(RxWiki News) Zika is primarily spread by mosquitoes. But that may not be the only way to contract the virus.
According to a new report from the Centers for Disease Control and Prevention (CDC), Zika virus can be sexually-transmitted in some cases. Current information about the potential for sexual transmission is based on three known cases.
The first case showed a probable transmission of Zika from an infected man to a woman, in which the two engaged in sexual activity a few days before the man’s symptoms began. The second case showed that the virus persisted in a man’s sperm even after it was undetectable in his blood. This man had no sexual partners. The third case is still under investigation.
According to the CDC, the men in all three cases developed symptoms of Zika infection. It is currently unknown whether men without symptoms can transmit the virus.
There have been no reports of women transmitting Zika to their partners.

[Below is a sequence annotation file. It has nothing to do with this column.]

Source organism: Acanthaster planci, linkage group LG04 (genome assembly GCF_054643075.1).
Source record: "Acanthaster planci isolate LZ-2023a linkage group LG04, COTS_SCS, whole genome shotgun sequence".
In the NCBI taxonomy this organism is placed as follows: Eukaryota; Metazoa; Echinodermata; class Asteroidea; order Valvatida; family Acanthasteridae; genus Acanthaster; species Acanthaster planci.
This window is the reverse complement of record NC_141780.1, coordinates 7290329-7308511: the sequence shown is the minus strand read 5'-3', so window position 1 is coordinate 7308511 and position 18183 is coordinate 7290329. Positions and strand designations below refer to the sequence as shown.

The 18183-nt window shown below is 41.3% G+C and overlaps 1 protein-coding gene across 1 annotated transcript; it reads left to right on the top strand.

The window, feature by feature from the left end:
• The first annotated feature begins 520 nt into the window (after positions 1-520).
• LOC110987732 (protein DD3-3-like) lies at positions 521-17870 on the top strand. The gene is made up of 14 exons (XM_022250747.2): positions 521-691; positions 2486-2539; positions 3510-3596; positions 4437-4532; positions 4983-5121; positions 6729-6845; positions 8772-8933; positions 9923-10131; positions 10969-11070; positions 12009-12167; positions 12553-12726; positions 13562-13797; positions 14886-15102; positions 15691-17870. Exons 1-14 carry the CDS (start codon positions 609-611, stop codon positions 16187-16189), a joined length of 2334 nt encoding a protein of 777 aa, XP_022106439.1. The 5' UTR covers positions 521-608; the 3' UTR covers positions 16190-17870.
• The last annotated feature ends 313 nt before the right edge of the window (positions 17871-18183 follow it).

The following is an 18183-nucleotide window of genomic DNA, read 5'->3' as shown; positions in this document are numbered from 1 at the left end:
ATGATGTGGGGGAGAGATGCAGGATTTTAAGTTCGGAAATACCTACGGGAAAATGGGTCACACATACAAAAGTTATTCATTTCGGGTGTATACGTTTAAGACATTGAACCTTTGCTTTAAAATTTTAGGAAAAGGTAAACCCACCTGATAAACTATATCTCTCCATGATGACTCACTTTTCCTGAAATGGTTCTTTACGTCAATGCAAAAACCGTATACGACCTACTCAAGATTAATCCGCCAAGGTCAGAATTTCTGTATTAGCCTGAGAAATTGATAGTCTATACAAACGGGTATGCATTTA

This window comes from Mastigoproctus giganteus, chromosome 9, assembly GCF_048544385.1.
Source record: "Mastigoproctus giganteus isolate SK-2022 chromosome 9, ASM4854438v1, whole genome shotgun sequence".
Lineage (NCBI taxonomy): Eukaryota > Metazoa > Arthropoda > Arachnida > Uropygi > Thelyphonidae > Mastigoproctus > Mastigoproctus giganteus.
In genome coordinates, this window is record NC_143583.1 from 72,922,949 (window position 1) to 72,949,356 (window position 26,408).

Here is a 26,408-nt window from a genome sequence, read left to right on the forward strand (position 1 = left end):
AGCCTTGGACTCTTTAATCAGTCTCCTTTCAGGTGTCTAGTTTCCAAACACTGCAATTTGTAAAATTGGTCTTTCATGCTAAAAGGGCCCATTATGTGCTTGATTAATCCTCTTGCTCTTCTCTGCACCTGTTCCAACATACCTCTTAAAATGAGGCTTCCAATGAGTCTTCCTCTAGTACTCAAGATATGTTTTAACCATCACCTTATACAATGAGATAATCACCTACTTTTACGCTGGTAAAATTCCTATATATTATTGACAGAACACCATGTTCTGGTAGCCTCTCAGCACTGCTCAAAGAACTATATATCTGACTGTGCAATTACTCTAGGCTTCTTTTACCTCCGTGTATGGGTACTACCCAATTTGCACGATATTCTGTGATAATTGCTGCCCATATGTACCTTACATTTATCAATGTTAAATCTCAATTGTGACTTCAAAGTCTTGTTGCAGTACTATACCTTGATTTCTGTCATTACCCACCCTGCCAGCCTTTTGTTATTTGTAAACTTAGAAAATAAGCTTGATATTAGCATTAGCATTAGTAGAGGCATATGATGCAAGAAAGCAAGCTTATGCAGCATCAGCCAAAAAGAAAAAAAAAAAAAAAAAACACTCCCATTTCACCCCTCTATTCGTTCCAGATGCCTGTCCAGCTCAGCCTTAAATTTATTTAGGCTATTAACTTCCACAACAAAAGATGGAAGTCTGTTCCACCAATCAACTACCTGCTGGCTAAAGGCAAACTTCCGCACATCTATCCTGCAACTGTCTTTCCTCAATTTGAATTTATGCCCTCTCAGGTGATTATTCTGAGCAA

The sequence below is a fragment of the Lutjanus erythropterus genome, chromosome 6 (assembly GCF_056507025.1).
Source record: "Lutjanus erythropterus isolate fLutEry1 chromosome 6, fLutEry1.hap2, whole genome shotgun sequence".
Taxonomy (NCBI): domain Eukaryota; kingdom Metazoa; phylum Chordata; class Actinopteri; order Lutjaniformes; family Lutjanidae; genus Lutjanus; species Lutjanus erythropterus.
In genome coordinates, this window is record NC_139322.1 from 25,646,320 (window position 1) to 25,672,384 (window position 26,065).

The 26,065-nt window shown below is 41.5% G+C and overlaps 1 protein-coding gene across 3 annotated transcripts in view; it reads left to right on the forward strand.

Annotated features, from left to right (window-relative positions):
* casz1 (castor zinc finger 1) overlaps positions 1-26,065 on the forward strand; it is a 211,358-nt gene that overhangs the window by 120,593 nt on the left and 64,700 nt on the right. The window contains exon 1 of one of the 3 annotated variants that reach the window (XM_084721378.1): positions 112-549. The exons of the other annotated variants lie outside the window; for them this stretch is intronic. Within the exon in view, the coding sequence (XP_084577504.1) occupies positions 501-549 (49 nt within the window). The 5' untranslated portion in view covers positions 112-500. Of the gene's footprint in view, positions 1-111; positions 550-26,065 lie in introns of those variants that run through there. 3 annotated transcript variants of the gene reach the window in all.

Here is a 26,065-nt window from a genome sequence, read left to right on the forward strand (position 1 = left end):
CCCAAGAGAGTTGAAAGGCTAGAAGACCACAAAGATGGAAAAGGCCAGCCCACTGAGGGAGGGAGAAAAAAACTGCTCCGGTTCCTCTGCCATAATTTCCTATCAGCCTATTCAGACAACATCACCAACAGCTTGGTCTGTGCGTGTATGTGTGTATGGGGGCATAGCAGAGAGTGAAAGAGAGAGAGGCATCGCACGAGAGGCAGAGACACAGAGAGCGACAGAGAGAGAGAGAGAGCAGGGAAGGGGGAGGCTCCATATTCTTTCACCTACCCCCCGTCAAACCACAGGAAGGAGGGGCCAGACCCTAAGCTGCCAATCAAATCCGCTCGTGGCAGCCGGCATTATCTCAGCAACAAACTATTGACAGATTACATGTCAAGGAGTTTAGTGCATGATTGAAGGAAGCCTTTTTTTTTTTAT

According to the CDC, infection is asymptomatic in about 80 percent of Zika cases. When symptoms do occur, they are generally mild and brief.
However, the virus may carry the risk of birth defects — making it especially dangerous for pregnant women. New evidence suggests a possible link between Zika and microcephaly, as well as Guillain-Barré syndrome.
Microcephaly is a condition in which a baby’s brain does not develop normally, resulting in a smaller than average head. This may cause impaired cognitive development, delayed motor function and speech, among other problems.
Guillain-Barré syndrome is a condition in which the body's immune system attacks part of the peripheral nervous system. Neither disorder is curable.
To avoid these potentially severe conditions, the CDC urges men who live in or have traveled to Zika-infected areas, and also have pregnant partners, to either abstain from sexual activity or consistently use condoms. Couples should keep in mind that a person can have Zika and possibly transmit it without showing any symptoms.
The New York Times reports that, as of Feb. 2, health officials in Dallas, TX, have confirmed a single case of sexually-transmitted Zika.
The CDC currently does not recommend testing men to assess risk of sexual transmission.